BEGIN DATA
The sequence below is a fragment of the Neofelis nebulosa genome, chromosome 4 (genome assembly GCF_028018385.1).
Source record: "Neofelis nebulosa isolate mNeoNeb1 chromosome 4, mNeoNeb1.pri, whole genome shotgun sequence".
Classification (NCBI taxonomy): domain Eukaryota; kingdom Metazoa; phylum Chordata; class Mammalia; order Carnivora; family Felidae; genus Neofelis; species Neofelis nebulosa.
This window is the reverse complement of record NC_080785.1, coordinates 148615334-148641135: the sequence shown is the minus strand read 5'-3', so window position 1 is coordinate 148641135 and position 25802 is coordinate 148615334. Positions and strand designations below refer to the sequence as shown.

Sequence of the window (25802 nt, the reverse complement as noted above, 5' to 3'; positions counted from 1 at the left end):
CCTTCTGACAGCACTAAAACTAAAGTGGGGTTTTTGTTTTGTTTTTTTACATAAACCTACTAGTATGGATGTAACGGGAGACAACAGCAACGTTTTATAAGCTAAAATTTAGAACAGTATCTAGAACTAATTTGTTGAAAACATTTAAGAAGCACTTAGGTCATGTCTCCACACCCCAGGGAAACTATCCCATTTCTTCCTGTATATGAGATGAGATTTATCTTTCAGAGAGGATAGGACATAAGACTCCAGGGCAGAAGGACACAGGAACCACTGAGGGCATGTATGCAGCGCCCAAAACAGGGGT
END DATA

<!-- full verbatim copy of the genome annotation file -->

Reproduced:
The sequence below is a fragment of the Neofelis nebulosa genome, chromosome 4 (genome assembly GCF_028018385.1).
Source record: "Neofelis nebulosa isolate mNeoNeb1 chromosome 4, mNeoNeb1.pri, whole genome shotgun sequence".
Classification (NCBI taxonomy): domain Eukaryota; kingdom Metazoa; phylum Chordata; class Mammalia; order Carnivora; family Felidae; genus Neofelis; species Neofelis nebulosa.
This window is the reverse complement of record NC_080785.1, coordinates 148615334-148641135: the sequence shown is the minus strand read 5'-3', so window position 1 is coordinate 148641135 and position 25802 is coordinate 148615334. Positions and strand designations below refer to the sequence as shown.

Sequence of the window (25802 nt, the reverse complement as noted above, 5' to 3'; positions counted from 1 at the left end):
CCTTCTGACAGCACTAAAACTAAAGTGGGGTTTTTGTTTTGTTTTTTTACATAAACCTACTAGTATGGATGTAACGGGAGACAACAGCAACGTTTTATAAGCTAAAATTTAGAACAGTATCTAGAACTAATTTGTTGAAAACATTTAAGAAGCACTTAGGTCATGTCTCCACACCCCAGGGAAACTATCCCATTTCTTCCTGTATATGAGATGAGATTTATCTTTCAGAGAGGATAGGACATAAGACTCCAGGGCAGAAGGACACAGGAACCACTGAGGGCATGTATGCAGCGCCCAAAACAGGGGT